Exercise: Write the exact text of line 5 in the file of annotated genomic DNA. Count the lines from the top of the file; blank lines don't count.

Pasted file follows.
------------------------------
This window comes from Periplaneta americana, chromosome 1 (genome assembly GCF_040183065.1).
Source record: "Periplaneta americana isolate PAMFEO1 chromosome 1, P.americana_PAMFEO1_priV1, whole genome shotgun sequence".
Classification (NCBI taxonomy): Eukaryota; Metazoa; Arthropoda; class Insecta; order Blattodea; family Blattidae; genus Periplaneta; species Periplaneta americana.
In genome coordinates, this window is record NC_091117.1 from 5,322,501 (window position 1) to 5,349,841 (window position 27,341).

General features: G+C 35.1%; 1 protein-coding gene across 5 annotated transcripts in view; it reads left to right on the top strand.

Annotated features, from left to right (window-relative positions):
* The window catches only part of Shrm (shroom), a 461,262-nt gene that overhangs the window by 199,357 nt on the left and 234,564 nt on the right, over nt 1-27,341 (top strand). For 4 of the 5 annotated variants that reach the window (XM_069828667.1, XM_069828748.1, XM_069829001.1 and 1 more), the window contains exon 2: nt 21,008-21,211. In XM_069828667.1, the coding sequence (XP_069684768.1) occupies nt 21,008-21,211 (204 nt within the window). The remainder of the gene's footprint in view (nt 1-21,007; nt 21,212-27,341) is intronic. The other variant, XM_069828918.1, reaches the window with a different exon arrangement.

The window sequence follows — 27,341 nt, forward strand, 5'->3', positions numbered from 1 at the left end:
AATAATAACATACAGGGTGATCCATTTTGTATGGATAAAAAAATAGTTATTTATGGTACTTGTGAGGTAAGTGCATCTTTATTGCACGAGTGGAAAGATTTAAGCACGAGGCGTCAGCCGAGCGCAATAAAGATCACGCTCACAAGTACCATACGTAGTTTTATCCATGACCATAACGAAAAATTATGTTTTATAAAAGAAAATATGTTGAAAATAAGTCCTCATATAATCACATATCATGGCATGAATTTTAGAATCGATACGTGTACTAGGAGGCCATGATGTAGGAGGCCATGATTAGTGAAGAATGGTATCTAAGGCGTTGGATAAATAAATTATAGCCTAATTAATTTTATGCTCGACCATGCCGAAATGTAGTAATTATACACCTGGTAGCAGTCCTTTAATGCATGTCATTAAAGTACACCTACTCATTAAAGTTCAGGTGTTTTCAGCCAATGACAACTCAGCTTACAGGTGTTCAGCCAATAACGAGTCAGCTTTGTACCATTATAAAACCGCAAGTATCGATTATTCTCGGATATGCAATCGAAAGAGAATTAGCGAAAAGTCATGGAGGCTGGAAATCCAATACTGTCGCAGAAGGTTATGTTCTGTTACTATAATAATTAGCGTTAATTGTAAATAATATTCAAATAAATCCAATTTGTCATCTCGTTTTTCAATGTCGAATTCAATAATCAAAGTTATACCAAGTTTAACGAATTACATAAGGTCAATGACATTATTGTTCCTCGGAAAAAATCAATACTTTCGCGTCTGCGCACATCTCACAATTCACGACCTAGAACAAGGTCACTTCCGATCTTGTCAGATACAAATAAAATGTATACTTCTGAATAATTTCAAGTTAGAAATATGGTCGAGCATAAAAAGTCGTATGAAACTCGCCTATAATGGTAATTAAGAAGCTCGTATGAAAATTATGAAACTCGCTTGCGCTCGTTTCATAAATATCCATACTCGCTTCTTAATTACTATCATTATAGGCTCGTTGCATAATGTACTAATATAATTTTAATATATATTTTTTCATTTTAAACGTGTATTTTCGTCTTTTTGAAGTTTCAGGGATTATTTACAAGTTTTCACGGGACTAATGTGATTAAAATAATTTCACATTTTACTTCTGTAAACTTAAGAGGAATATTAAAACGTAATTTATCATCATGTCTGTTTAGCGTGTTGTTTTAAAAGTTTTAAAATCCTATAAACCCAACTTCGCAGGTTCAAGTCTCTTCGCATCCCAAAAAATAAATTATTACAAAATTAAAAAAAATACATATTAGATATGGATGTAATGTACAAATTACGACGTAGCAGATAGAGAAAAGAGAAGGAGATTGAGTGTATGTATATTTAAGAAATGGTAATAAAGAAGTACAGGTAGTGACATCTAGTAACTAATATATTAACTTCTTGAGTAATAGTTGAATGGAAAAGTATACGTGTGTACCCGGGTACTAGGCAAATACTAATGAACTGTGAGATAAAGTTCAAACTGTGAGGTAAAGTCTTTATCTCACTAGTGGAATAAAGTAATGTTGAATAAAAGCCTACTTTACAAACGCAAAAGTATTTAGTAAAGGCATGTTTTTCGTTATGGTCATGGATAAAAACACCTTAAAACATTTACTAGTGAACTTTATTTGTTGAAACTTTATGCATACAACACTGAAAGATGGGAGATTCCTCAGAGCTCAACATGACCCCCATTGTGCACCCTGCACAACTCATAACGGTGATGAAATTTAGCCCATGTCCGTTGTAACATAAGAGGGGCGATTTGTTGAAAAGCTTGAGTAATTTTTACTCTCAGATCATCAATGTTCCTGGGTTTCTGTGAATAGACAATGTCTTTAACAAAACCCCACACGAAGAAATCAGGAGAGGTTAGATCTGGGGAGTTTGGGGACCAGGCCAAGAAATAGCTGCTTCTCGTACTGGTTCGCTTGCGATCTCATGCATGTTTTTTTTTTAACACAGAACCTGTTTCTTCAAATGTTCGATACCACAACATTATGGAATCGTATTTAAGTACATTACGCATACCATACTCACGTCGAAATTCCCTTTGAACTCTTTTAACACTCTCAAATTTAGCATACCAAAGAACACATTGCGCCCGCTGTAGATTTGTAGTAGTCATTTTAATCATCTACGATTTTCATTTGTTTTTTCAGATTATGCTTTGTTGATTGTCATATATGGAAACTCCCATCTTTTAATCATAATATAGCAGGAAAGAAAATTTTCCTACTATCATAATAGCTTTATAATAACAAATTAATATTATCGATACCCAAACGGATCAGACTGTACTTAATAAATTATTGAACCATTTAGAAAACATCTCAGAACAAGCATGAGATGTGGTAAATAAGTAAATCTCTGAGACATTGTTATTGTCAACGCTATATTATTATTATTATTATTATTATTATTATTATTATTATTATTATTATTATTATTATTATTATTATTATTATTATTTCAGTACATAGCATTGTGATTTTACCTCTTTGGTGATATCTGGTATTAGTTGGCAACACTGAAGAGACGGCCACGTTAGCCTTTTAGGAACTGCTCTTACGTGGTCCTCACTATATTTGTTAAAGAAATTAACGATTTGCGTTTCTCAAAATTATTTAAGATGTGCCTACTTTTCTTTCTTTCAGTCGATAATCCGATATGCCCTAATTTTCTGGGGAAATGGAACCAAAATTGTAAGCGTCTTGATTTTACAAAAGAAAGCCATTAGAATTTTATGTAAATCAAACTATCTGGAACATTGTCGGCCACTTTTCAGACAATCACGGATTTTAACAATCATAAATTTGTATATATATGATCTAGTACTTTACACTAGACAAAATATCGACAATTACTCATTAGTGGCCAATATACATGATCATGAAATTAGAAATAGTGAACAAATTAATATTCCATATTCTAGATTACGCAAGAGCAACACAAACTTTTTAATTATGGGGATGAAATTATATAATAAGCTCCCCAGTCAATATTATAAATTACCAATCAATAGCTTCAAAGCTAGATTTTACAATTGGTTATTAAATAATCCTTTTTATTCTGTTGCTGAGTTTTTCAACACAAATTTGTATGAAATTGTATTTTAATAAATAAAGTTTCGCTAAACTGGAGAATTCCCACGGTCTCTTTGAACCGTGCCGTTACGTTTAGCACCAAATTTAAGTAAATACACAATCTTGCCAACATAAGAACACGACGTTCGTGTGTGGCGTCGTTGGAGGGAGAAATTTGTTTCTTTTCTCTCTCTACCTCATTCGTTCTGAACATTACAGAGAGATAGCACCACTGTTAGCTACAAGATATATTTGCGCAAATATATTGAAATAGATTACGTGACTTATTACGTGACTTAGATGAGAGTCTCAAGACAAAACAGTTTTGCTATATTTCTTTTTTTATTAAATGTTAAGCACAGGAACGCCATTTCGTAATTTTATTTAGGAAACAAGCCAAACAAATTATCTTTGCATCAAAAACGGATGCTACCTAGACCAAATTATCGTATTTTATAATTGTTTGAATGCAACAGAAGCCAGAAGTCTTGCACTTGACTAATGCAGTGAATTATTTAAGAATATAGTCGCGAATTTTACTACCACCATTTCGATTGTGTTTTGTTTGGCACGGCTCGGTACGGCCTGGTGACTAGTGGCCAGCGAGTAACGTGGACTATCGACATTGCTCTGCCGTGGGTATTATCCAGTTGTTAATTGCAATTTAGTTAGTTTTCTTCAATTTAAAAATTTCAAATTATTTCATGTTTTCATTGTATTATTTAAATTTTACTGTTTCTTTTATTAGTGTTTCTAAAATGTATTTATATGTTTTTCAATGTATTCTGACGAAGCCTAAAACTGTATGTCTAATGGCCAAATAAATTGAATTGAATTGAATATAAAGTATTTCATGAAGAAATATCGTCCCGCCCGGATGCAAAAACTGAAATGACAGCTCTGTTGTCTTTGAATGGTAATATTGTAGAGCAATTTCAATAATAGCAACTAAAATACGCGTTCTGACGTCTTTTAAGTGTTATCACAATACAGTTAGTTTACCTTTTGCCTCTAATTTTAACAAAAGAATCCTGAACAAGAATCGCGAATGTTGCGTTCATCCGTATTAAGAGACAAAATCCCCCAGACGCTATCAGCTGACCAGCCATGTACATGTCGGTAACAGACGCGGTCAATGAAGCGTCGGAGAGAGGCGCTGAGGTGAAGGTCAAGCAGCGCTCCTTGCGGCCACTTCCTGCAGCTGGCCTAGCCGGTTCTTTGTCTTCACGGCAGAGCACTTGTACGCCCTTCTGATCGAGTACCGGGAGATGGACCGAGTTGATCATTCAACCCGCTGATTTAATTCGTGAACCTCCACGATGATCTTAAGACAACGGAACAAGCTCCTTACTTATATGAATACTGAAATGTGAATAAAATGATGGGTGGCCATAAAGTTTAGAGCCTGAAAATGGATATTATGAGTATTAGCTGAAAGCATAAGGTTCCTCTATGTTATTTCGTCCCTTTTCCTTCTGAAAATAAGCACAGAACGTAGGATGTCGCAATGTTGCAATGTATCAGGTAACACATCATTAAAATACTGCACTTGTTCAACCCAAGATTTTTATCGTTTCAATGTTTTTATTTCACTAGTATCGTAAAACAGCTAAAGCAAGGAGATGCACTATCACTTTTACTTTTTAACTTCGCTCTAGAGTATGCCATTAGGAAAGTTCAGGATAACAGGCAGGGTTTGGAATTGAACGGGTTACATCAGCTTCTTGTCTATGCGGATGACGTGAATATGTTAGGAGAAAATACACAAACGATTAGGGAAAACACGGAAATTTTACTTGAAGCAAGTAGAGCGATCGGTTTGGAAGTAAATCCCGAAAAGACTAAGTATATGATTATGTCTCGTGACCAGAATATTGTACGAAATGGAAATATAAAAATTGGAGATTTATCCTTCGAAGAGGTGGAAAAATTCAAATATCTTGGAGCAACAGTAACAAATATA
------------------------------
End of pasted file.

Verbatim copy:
General features: G+C 35.1%; 1 protein-coding gene across 5 annotated transcripts in view; it reads left to right on the top strand.